Experts now worry about the impact of the COVID-19 crisis and its corollaries. Centers for Disease Control and Prevention safety guidelines for resuming non-emergency procedures, for example, call for weighing “the risk to the patient of deferring care” and the wearing of expensive personal protective equipment. Dentists working in low-income neighborhoods – who don’t make as much money treating poorer patients, and who operate on thin financial margins even in good times – likely will struggle to comply, and some may go out of business.
Meanwhile, experts say, some patients in African American and Latino communities already coping with high coronavirus infection rates are anxious about undergoing close-up dental work in the middle of a pandemic. And the delayed opening of school systems in the fall means at-risk children won’t get screenings or preventive treatments from in-school clinics.
Dr. James Crall, chair of the Division of Public Health and Community Dentistry at the University of California-Los Angeles School of Dentistry, says the ongoing pandemic threatens to worsen a public health issue that’s often treated as an afterthought.
“There were already some underlying trends that I think COVID-19 is going to exacerbate,” Crall says. That includes government policies that incentivize fixing teeth rather than creating an accessible system that emphasizes prevention over repair.
“Filling teeth does not stop disease,” he says. “We’re not going to drill our way out of this.”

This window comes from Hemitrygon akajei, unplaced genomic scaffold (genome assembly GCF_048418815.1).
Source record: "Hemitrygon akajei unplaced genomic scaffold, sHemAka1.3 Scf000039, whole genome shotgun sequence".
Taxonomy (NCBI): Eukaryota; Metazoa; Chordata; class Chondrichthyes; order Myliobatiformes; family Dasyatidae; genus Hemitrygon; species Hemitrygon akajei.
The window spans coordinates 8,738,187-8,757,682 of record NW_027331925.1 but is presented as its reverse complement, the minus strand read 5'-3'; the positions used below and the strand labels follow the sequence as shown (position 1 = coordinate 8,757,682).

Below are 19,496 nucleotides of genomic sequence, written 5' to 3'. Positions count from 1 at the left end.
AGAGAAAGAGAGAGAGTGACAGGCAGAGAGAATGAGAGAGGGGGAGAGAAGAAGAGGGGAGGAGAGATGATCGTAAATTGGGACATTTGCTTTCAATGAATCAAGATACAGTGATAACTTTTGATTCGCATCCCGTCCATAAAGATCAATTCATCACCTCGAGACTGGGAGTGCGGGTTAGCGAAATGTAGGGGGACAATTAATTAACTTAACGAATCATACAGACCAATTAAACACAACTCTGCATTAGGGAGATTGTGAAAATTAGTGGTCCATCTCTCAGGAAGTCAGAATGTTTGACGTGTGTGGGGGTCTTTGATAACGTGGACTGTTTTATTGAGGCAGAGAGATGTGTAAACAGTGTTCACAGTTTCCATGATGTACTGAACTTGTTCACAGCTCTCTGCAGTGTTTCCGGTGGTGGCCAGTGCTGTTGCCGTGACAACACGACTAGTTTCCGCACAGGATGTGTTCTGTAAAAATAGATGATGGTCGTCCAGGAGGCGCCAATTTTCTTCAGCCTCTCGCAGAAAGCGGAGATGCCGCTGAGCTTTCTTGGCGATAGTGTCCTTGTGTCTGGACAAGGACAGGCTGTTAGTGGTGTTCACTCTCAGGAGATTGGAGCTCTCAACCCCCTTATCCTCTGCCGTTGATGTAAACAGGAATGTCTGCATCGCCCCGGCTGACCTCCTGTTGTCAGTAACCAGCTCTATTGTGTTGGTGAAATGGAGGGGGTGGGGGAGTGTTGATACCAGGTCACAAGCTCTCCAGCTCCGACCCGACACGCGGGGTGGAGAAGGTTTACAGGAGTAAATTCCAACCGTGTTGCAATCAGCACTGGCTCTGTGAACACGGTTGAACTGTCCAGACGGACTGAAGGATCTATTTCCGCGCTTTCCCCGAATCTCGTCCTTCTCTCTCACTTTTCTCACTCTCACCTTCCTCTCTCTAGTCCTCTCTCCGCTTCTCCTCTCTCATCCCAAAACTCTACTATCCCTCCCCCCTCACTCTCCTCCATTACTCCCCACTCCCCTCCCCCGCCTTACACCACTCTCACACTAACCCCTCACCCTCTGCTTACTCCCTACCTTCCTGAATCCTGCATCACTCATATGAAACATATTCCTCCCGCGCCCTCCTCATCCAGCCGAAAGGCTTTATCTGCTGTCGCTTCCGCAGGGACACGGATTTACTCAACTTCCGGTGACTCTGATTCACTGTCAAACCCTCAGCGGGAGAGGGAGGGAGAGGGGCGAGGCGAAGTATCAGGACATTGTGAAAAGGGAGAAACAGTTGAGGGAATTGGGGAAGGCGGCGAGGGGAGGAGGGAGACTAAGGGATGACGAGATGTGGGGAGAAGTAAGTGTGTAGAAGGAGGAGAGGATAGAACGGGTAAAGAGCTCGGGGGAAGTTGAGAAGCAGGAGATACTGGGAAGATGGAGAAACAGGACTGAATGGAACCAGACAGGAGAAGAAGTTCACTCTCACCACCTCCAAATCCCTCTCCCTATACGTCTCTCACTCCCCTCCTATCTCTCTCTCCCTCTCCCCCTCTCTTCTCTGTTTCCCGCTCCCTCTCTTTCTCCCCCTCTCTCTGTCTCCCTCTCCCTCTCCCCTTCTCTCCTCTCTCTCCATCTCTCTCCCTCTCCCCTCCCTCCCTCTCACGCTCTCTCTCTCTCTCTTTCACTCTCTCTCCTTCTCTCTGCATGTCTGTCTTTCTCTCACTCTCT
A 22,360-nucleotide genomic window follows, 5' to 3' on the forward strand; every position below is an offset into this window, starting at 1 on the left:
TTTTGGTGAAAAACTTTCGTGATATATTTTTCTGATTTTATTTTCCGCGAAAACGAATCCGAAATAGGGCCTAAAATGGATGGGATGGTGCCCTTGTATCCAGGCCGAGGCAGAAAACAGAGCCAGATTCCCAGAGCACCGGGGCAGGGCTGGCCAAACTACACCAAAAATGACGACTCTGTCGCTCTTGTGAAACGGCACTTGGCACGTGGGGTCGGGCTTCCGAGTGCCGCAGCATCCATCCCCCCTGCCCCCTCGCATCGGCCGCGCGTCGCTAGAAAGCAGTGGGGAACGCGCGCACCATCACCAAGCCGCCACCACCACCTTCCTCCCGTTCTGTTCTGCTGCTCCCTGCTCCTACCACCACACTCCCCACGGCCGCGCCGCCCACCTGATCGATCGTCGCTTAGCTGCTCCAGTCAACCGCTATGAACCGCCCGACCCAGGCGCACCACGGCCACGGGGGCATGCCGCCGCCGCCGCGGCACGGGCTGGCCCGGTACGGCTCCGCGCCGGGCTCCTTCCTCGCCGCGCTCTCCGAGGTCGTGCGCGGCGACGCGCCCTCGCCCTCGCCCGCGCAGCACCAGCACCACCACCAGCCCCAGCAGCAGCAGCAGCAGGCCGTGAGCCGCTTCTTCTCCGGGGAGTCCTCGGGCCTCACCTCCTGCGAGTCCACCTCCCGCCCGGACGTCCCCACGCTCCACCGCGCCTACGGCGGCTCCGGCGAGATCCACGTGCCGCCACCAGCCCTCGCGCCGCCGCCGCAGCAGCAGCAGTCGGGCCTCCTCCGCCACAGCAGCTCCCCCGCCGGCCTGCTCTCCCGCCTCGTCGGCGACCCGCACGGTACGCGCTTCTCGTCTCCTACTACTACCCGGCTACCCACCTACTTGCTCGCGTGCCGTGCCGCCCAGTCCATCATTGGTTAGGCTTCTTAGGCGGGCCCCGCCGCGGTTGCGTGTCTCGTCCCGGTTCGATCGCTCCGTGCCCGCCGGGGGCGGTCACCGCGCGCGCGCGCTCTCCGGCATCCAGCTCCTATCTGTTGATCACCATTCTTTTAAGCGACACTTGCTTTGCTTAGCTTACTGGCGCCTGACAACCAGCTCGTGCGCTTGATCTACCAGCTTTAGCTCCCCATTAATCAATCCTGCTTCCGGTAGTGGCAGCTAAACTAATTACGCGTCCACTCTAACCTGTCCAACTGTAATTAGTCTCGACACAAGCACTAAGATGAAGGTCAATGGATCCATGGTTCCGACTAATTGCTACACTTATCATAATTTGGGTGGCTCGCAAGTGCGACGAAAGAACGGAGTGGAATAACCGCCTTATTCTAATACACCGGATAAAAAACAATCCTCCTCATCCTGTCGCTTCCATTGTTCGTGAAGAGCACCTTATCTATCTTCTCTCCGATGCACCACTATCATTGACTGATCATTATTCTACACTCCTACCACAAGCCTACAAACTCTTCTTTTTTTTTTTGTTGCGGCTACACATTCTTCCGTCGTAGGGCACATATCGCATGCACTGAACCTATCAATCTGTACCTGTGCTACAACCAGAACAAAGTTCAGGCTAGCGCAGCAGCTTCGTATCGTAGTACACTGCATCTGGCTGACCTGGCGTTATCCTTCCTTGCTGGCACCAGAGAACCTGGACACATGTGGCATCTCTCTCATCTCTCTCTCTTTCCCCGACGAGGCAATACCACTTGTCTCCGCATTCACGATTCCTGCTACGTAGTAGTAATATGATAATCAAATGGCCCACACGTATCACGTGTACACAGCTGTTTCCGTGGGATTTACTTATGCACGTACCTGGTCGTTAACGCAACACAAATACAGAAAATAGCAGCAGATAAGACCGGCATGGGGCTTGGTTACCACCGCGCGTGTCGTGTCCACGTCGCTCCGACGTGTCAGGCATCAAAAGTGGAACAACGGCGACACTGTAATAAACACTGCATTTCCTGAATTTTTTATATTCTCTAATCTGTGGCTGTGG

Indeed, dental care isn’t mentioned as often in the conversations around racial disparities in health care. Back in 2000, then-U.S. Surgeon General David Satcher published a landmark report on oral health in America; two decades later, Surgeon General Jerome Adams is slated to publish a second, though officials did not respond to requests for comment on its timeline.
Satcher’s comprehensive analysis noted that in comparison with whites, greater shares of very young Black children and Black 15-year-olds had tooth decay compared with whites; a higher percentage of Blacks over 18 were missing teeth, though they were less likely to have lost all their teeth; and Blacks experienced higher levels of the gum disease gingivitis.
“In addition “the percentage of people of all ages who had untreated (tooth decay) was substantially higher for blacks than for whites – about twice as many.”
Issues clearly have lingered in ensuing years. According to a 2016 report by Dr. Vivek Murthy, President Barack Obama’s surgeon general, some 25% of preschool-aged poor children had untreated tooth decay in 2009-2010 “compared with about one in 10 children living above the federal poverty level.” As of 2012, he wrote, “more than 29% of non-Hispanic black adults aged 65 years and older had complete tooth loss compared with fewer than 19% of the overall U.S. population of the same age.”